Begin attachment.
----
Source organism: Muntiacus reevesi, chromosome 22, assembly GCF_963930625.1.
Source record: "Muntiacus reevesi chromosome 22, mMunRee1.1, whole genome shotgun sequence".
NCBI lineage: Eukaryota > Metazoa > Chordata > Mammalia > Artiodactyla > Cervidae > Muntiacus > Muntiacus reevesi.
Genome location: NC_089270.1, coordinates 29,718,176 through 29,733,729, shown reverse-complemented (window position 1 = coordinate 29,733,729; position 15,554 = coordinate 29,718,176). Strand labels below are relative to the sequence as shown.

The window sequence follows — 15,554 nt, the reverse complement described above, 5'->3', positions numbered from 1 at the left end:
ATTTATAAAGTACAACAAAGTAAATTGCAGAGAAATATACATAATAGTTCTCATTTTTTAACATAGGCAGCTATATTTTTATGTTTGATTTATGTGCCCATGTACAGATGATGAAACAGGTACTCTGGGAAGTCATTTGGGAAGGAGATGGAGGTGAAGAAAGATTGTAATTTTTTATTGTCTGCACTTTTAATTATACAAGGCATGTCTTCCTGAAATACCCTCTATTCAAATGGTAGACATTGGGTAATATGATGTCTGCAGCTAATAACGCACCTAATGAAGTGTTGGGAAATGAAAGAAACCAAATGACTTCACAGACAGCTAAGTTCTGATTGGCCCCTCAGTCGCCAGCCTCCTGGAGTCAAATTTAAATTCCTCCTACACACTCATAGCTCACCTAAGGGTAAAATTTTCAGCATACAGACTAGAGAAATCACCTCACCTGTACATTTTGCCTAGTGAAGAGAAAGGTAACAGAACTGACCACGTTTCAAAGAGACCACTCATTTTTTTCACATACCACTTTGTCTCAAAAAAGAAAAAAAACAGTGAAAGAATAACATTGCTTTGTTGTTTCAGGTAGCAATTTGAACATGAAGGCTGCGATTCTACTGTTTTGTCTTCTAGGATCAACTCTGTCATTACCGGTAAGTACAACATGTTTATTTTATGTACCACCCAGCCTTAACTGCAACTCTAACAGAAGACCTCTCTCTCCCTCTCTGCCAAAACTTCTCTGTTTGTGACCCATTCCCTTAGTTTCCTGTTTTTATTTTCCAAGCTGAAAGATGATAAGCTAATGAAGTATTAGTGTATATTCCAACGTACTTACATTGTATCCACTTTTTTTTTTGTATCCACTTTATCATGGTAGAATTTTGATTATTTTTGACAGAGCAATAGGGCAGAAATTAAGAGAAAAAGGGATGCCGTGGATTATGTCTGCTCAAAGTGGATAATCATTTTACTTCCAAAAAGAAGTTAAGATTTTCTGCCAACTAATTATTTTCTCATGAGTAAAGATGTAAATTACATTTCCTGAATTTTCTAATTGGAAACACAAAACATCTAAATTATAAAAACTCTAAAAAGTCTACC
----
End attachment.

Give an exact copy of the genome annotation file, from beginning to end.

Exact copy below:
Source organism: Muntiacus reevesi, chromosome 22, assembly GCF_963930625.1.
Source record: "Muntiacus reevesi chromosome 22, mMunRee1.1, whole genome shotgun sequence".
NCBI lineage: Eukaryota > Metazoa > Chordata > Mammalia > Artiodactyla > Cervidae > Muntiacus > Muntiacus reevesi.
Genome location: NC_089270.1, coordinates 29,718,176 through 29,733,729, shown reverse-complemented (window position 1 = coordinate 29,733,729; position 15,554 = coordinate 29,718,176). Strand labels below are relative to the sequence as shown.

The window sequence follows — 15,554 nt, the reverse complement described above, 5'->3', positions numbered from 1 at the left end:
ATTTATAAAGTACAACAAAGTAAATTGCAGAGAAATATACATAATAGTTCTCATTTTTTAACATAGGCAGCTATATTTTTATGTTTGATTTATGTGCCCATGTACAGATGATGAAACAGGTACTCTGGGAAGTCATTTGGGAAGGAGATGGAGGTGAAGAAAGATTGTAATTTTTTATTGTCTGCACTTTTAATTATACAAGGCATGTCTTCCTGAAATACCCTCTATTCAAATGGTAGACATTGGGTAATATGATGTCTGCAGCTAATAACGCACCTAATGAAGTGTTGGGAAATGAAAGAAACCAAATGACTTCACAGACAGCTAAGTTCTGATTGGCCCCTCAGTCGCCAGCCTCCTGGAGTCAAATTTAAATTCCTCCTACACACTCATAGCTCACCTAAGGGTAAAATTTTCAGCATACAGACTAGAGAAATCACCTCACCTGTACATTTTGCCTAGTGAAGAGAAAGGTAACAGAACTGACCACGTTTCAAAGAGACCACTCATTTTTTTCACATACCACTTTGTCTCAAAAAAGAAAAAAAACAGTGAAAGAATAACATTGCTTTGTTGTTTCAGGTAGCAATTTGAACATGAAGGCTGCGATTCTACTGTTTTGTCTTCTAGGATCAACTCTGTCATTACCGGTAAGTACAACATGTTTATTTTATGTACCACCCAGCCTTAACTGCAACTCTAACAGAAGACCTCTCTCTCCCTCTCTGCCAAAACTTCTCTGTTTGTGACCCATTCCCTTAGTTTCCTGTTTTTATTTTCCAAGCTGAAAGATGATAAGCTAATGAAGTATTAGTGTATATTCCAACGTACTTACATTGTATCCACTTTTTTTTTTGTATCCACTTTATCATGGTAGAATTTTGATTATTTTTGACAGAGCAATAGGGCAGAAATTAAGAGAAAAAGGGATGCCGTGGATTATGTCTGCTCAAAGTGGATAATCATTTTACTTCCAAAAAGAAGTTAAGATTTTCTGCCAACTAATTATTTTCTCATGAGTAAAGATGTAAATTACATTTCCTGAATTTTCTAATTGGAAACACAAAACATCTAAATTATAAAAACTCTAAAAAGTCTACC